millarworld.tv Comics Creators

Kanye- A serious discussion on serious earth


#1

Okay, a lot of you know more about music and whatnot than me so…Kayne…

Genius, right? Incredibly influential over the last decade, maybe THE most influential artist in pop and rap, right?

This is a different question than “do you like him.” I just asking “who has had a bigger influence on music in the last ten years?”

It seems like whenever Kanye does something Kanye people- most often chunky white people I’ve noticed- wade in to slam him, I always post that he may act like a jackass sometimes, but nobody has done more to shift music and its relation to the culture at large than Kanye. A lot of people think that this is crazy. I don’t (obviously) I feel like he has influenced everybody from Jay Z to Adele, has changed the very foundation of rap in a lot of ways and is really pushing the bounds of what it means to be an artist, but I’m also not a music guy, so I have trouble backing these claims up.

Thoughts, Millarworld? Go!


#2

You might want to edit the thread title for clarity.

Rap/hip hop really isn’t my thing, so Kanye really isn’t for me. I didn’t think he was particularly great at Glastonbury (I watched the whole thing on tv, which is obviously very different to being there live), but I do like his Yeezus album (which I became interested in after I heard Lou Reed really liked it).

I’m not a music guy either so I don’t have a clue on who influenced what, but Kanye won a lot of Grammys, right?


#3

I was kind of going down one of these lines of thought a few years ago with some friends who live near Chicago. I said something along the lines of, “His music is really great but he’s a bit of an asshole.” Then, one of our friends started to talk about how part of it was because of how he used to get made fun of because of how he dressed and how his mom’s death had affected him. She was going into some pretty big detail. Turns out she went to school with him and they used to hang out in his basement while he made music. I still think he drinks his own Kool Aid a bit too much but he is a great artist.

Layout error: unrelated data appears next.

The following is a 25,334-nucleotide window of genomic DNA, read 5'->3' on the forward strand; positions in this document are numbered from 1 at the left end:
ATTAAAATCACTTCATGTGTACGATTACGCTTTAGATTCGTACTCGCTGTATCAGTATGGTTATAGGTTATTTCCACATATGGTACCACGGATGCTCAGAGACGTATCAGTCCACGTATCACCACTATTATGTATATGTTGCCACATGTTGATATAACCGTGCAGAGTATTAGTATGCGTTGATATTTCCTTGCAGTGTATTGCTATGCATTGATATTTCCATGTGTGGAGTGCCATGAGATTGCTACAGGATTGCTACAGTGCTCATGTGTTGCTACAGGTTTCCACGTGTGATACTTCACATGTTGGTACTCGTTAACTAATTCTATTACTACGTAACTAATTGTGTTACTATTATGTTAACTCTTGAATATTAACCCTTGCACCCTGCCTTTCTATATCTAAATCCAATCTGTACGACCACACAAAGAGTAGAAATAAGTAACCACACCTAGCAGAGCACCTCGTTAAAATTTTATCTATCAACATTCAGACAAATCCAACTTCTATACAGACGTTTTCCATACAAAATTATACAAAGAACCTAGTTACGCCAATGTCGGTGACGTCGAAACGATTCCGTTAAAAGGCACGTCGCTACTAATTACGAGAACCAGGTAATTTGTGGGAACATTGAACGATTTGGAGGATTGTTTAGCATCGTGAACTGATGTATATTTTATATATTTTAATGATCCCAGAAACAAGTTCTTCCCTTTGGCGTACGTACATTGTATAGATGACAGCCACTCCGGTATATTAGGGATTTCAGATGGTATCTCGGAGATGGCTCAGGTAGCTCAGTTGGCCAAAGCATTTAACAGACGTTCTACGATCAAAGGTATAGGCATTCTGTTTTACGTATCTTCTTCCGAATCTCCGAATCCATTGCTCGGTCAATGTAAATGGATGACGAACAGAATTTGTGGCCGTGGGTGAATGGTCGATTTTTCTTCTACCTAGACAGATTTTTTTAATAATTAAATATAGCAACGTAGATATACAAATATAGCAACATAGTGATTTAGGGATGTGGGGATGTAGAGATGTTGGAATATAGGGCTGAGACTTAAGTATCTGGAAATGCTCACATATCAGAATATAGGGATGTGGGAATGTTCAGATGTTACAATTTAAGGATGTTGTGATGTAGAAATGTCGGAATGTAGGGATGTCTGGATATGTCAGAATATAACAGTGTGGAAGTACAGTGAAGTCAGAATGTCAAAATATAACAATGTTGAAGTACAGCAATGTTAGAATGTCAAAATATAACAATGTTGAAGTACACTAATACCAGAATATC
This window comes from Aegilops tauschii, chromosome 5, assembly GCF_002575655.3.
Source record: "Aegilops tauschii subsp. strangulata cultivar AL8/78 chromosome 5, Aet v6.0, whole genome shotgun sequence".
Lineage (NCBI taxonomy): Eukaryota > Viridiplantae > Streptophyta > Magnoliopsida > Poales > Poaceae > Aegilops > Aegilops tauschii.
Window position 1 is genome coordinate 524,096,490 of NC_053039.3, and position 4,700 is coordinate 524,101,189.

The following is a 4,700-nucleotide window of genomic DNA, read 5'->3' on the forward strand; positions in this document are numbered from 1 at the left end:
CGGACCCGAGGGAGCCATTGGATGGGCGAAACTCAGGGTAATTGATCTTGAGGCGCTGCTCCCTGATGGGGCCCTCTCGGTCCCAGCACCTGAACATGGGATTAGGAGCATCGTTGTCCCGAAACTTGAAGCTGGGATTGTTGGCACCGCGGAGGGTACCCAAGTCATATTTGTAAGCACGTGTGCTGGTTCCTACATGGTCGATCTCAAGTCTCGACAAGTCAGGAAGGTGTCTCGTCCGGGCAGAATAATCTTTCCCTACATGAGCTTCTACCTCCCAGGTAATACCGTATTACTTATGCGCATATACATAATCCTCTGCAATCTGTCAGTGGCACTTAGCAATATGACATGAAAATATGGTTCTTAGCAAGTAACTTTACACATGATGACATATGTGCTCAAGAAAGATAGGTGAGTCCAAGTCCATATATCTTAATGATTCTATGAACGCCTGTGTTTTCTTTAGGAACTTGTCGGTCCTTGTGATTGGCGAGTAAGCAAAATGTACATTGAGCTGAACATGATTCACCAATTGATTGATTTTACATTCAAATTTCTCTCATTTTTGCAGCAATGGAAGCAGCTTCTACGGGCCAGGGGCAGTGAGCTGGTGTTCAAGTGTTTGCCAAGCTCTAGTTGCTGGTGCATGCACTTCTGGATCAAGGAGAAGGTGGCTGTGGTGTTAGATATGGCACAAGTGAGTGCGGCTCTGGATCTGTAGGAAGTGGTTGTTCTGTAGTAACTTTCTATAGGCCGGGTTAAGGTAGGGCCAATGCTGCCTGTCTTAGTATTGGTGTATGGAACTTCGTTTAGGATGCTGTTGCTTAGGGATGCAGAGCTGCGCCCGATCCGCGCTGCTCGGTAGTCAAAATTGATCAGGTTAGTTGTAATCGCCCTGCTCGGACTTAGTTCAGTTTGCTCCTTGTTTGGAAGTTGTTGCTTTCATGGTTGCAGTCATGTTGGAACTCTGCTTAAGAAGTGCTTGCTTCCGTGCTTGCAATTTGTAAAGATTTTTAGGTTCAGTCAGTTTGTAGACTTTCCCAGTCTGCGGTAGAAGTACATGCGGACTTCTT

#4

[quote=“KandorLives, post:2, topic:4891, full:true”]
You might want to edit the thread title for clarity.[/quote]

Not sure clarity is appropriate in a Kanye thread!

yeah. Sold a lot of records too. he’s the #3 highest selling digital artist in the last decade. he’s released 6 solo albums, all of which have gone platinum and the last five which have hit #1.


#5

My Beautiful Dark Twisted Fantasy is one of the greatest albums ever made. I went in hating Kanye and feeling his output until then was not enough to get me past what a complete jackass he is. I tried to find anything at all wrong with it to prove he wasn’t worth my time. I failed. It spoke to me on a personal level more than nearly all the albums I’d heard in the second half of the ‘noughties’ and definitely more than any other hip hop album.

He’s still a jackass, but based on that work alone, he has my respect as a musician and songwriter. Sometimes people laugh when I say that, but that was me before I sat down and listened to that album in one go. It’s by far one of the best concept albums ever written. There is no loose change on it at all, everything is there for the whole of the album and for that narrative, the celebrity rap world and its excesses, successes and personal failures, there’s something incredibly down to earth and resonant with modern day life and how it relates to us as individuals.

Watch The Throne is pretty good but I think Kanye’s fifth is where he peaked in terms of his solo output.


#6

Yeah, I’m not that into rap or hip-hop or even most modern R&B, either. I may have heard bits and pieces of a Kanye West song, probably, but I doubt I could tell you if I had. If he’s influenced anything I listen to, I really haven’t noticed. I recognize Jay Z, Rihanna, Lady Gaga and Beyonce, more, but really I tend to listen to artists like The National, Regina Spektor or Death Cab for Cutie in the pop music arena.

A lot of it is probably due to his public persona. His personality repels me so I ignore him. On the other hand, I really like Mos Def/Yasmin Bey as an actor and public person, so that actually got me to listen to his music - so it works in reverse too.